Is this workaround for multi-tab issues with Anti Forgery Tokens safe? RRS feed

  • Question

  • User-913057069 posted


    I am working on a project which uses MVC5 in an SPA fashion. We have recently noticed an issue with the Anti Forgery Token system now that we have applied it to most of the Areas in our site. The issue occurs when a user does some work in one tab, and then opens a new tab in the same browser in order to go do something else (often, it is to view data on a different page).

    This causes our anti forgery tokens to sometimes overwrite each other, leading to some form of race condition that leaves one of the tabs with an invalid anti forgery token.

    Based on my reading of the following posts:

    I have attempted to fix the problem by adding an Anti Forgery Token (using Html.AntiForgeryToken()) to the initial home page of the site once a user has logged in. In our brief testing so far, it seems to have solved the issue. However, I am not a security expert, so I do not know if there is an underlying problem with this approach that will open us back up to CSRF attacks.

    Is there any concerns with solving this problem in this fashion?

    Friday, March 29, 2019 5:15 PM

All replies

  • User-893317190 posted

    Hi Chris.Thompson ,

    It seems that your website uses the same csrf token.

    Generally speaking,  other websites could hardly get the token which is in your website's page because of cross-origin-policy. https://developer.mozilla.org/en-US/docs/Web/HTTP/CORS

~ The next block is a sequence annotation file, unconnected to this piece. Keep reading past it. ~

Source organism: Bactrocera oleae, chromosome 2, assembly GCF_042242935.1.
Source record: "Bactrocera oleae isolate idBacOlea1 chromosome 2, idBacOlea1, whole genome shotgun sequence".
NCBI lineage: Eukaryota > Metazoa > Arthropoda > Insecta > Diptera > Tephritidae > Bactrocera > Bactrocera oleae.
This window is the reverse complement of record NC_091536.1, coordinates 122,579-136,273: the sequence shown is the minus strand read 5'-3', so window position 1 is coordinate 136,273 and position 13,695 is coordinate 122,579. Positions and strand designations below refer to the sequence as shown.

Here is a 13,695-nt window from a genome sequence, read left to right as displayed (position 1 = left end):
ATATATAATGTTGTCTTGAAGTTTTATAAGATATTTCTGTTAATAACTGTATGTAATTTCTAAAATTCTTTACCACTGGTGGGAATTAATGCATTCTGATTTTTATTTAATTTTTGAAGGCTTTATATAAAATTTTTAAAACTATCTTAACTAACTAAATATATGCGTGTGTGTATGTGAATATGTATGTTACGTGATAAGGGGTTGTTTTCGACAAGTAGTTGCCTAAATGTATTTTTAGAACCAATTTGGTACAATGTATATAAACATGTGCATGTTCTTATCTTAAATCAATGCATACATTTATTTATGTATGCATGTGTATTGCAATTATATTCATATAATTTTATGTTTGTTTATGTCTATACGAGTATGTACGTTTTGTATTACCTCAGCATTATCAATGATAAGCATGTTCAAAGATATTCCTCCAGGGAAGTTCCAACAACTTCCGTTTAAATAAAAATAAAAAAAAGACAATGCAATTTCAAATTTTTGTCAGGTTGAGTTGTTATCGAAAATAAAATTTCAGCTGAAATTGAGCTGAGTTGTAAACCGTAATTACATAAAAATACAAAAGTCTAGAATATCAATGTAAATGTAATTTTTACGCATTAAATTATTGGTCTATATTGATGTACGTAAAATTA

However , the longer the token stays on the site, the more likely it is to be stolen by other sites.

    If your website need  absolute safety , you had better not do that for temporary convenience.

    If the data of your user is relatively not so import, you could consider using this way, because  after all other website has few ways to get your website's token which is stored in your website's hidden field.

    Best regards,

    Ackerly Xu

    Monday, April 1, 2019 2:29 AM
  • User-134105967 posted

    Hi Chris,

       As you have mentioned that you developed this application in a SPA fashion, I guess you are using "Authorization" header for sending authentication token along with all requests. If so, you don't even need to worry about CSRF attack because CSRF will be applicable only to Cookie based web applications. 

    Reference : https://security.stackexchange.com/questions/170388/do-i-need-csrf-token-if-im-using-bearer-jwt/170405#170414

    Monday, April 8, 2019 8:57 AM